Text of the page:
His rows of books we are not let touch
and his portrait shows a sad expression
like the one that kept me looking
at the Mother of Sorrows in Kazan Church.
All is in order, the sleepy death mask –
a plaster cast without a scratch;
and furniture that’s old-style
and still retains the aura of its former time.
His cap and coat still hang here,
as if he might come back someday –
the genius of the house to his hideaway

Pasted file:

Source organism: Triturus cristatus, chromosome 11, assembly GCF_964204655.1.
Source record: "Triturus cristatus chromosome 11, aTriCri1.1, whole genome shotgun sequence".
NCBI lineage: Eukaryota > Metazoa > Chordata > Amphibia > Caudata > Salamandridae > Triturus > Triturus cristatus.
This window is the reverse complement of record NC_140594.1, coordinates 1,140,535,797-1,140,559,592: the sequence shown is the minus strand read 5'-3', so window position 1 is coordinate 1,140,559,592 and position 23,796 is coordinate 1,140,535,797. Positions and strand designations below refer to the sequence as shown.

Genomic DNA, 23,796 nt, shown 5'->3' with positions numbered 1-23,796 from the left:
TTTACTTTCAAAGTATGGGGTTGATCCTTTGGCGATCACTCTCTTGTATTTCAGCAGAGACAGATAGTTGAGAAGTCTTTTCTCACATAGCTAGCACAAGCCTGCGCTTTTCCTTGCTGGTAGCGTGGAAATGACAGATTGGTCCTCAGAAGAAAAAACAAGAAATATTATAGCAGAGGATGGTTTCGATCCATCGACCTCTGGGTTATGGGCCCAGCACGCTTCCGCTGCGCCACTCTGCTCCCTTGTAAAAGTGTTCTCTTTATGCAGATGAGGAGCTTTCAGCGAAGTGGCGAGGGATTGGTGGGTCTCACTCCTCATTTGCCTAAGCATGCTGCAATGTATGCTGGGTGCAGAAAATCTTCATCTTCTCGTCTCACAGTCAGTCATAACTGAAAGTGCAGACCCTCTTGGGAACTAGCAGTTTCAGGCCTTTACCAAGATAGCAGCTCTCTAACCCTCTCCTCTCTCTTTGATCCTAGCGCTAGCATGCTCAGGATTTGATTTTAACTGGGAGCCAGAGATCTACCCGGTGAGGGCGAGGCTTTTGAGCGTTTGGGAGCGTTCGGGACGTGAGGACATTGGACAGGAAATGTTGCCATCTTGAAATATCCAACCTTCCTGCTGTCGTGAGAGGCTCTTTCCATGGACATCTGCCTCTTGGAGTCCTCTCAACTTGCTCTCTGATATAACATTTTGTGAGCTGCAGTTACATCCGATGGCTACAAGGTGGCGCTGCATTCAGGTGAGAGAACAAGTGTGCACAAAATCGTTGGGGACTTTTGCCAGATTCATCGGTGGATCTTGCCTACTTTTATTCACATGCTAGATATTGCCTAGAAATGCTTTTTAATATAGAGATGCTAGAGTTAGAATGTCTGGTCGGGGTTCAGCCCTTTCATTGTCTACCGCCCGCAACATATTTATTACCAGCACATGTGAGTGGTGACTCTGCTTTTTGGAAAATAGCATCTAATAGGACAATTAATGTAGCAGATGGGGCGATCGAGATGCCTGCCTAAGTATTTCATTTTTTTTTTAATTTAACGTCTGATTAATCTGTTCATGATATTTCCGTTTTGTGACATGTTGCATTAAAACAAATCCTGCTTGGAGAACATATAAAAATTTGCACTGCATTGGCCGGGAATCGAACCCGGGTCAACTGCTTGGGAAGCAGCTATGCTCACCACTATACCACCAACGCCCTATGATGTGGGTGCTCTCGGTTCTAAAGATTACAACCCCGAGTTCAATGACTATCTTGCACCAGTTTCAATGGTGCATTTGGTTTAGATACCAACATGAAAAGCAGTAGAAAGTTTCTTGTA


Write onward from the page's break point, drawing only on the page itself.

to pace the floors to Scribian’s music,
Shakespeare’s metres, vocables
taken by the roots into a second language.
In pride of place are the poet’s daybed
and escritoire. At Peredelkino
he became a man with snow in his hair,
a scribe at scribe-work, serene in old age –
who heard the grass growing and the train
that kept going until the end of the story.
Moscow, June 2011.